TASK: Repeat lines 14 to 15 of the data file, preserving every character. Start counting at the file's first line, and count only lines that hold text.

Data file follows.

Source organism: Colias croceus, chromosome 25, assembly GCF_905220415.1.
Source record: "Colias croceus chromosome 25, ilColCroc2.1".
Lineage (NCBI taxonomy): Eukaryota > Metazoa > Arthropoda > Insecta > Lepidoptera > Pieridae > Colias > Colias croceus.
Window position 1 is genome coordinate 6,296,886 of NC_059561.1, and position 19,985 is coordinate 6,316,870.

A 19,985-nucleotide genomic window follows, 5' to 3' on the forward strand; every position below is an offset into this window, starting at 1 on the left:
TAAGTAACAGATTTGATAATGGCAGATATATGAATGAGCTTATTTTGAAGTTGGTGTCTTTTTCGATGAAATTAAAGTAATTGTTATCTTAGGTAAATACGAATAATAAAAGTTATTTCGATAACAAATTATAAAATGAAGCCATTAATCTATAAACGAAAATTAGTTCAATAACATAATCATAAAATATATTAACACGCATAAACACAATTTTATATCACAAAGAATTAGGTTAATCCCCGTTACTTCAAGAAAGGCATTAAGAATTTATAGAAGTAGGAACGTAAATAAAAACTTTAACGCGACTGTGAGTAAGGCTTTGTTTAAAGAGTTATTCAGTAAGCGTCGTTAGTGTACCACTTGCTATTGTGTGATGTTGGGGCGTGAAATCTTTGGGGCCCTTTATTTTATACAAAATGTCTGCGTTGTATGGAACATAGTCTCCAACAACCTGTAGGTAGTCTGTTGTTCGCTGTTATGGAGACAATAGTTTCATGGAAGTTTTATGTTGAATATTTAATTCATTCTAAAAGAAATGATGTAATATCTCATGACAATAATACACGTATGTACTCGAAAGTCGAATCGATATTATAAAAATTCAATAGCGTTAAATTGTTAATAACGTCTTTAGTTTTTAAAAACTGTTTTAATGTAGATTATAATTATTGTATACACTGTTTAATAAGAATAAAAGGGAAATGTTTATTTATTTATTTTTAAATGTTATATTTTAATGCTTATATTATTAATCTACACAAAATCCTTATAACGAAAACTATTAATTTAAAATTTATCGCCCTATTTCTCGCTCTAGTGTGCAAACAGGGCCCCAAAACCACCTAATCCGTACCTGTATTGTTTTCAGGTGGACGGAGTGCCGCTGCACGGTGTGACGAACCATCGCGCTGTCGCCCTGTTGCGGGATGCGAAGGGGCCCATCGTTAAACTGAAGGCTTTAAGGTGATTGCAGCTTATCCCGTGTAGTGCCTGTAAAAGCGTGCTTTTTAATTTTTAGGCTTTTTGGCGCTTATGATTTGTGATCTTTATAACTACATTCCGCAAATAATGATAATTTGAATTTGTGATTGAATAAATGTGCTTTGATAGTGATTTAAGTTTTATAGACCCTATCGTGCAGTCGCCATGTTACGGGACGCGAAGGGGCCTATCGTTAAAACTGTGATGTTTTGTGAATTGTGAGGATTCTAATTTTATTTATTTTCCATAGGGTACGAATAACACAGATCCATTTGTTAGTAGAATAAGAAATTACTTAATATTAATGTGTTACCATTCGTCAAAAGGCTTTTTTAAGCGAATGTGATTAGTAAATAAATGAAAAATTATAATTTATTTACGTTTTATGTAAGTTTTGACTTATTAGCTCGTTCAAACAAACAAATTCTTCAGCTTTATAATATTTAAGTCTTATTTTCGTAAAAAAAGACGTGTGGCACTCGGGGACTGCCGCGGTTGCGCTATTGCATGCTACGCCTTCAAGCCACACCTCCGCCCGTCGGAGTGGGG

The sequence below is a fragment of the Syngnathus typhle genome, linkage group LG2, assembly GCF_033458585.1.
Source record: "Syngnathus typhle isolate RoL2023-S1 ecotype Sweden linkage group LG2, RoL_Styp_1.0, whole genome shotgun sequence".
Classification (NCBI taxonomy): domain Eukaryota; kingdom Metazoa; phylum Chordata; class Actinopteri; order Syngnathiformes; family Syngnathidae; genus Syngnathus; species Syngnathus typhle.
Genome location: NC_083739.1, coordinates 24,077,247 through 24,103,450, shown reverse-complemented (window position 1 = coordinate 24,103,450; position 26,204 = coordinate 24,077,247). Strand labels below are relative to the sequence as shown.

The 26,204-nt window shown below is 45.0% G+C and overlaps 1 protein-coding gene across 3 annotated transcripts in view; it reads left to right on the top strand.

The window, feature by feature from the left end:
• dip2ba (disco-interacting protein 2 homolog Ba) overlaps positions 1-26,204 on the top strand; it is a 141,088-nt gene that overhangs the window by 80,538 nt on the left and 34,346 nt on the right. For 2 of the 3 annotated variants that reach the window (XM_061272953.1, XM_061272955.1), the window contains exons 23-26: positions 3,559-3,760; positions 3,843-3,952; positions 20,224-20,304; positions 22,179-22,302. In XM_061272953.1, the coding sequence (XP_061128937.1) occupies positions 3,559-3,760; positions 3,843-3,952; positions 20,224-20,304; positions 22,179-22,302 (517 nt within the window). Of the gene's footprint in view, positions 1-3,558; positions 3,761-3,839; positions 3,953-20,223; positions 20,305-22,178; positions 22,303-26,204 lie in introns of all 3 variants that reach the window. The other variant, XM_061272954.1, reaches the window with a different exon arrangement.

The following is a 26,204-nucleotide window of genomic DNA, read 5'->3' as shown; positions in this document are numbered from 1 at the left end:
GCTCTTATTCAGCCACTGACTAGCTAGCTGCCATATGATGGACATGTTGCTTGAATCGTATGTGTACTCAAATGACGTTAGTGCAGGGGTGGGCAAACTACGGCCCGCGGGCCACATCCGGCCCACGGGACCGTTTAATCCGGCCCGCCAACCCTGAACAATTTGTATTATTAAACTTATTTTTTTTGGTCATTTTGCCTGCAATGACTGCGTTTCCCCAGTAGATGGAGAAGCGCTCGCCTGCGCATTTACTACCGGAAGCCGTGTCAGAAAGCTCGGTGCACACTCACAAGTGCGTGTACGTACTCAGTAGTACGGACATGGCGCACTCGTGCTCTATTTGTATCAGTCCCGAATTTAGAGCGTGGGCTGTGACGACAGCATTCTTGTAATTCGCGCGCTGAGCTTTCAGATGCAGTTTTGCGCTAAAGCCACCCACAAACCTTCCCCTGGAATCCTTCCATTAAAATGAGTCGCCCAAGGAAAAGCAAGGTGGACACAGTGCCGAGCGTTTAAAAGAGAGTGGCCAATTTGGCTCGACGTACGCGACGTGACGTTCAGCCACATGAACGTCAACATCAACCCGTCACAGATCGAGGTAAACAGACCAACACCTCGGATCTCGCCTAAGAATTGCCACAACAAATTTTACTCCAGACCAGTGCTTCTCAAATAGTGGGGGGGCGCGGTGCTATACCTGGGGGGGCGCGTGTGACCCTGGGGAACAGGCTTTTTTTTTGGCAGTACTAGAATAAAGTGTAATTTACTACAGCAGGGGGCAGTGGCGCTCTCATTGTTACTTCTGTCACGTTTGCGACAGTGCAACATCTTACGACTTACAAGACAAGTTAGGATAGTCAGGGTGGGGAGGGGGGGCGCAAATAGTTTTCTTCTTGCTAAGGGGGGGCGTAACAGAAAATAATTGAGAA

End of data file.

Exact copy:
The following is a 26,204-nucleotide window of genomic DNA, read 5'->3' as shown; positions in this document are numbered from 1 at the left end:
GCTCTTATTCAGCCACTGACTAGCTAGCTGCCATATGATGGACATGTTGCTTGAATCGTATGTGTACTCAAATGACGTTAGTGCAGGGGTGGGCAAACTACGGCCCGCGGGCCACATCCGGCCCACGGGACCGTTTAATCCGGCCCGCCAACCCTGAACAATTTGTATTATTAAACTTATTTTTTTTGGTCATTTTGCCTGCAATGACTGCGTTTCCCCAGTAGATGGAGAAGCGCTCGCCTGCGCATTTACTACCGGAAGCCGTGTCAGAAAGCTCGGTGCACACTCACAAGTGCGTGTACGTACTCAGTAGTACGGACATGGCGCACTCGTGCTCTATTTGTATCAGTCCCGAATTTAGAGCGTGGGCTGTGACGACAGCATTCTTGTAATTCGCGCGCTGAGCTTTCAGATGCAGTTTTGCGCTAAAGCCACCCACAAACCTTCCCCTGGAATCCTTCCATTAAAATGAGTCGCCCAAGGAAAAGCAAGGTGGACACAGTGCCGAGCGTTTAAAAGAGAGTGGCCAATTTGGCTCGACGTACGCGACGTGACGTTCAGCCACATGAACGTCAACATCAACCCGTCACAGATCGAGGTAAACAGACCAACACCTCGGATCTCGCCTAAGAATTGCCACAACAAATTTTACTCCAGACCAGTGCTTCTCAAATAGTGGGGGGGCGCGGTGCTATACCTGGGGGGGCGCGTGTGACCCTGGGGAACAGGCTTTTTTTTTGGCAGTACTAGAATAAAGTGTAATTTACTACAGCAGGGGGCAGTGGCGCTCTCATTGTTACTTCTGTCACGTTTGCGACAGTGCAACATCTTACGACTTACAAGACAAGTTAGGATAGTCAGGGTGGGGAGGGGGGGCGCAAATAGTTTTCTTCTTGCTAAGGGGGGGCGTAACAGAAAATAATTGAGAA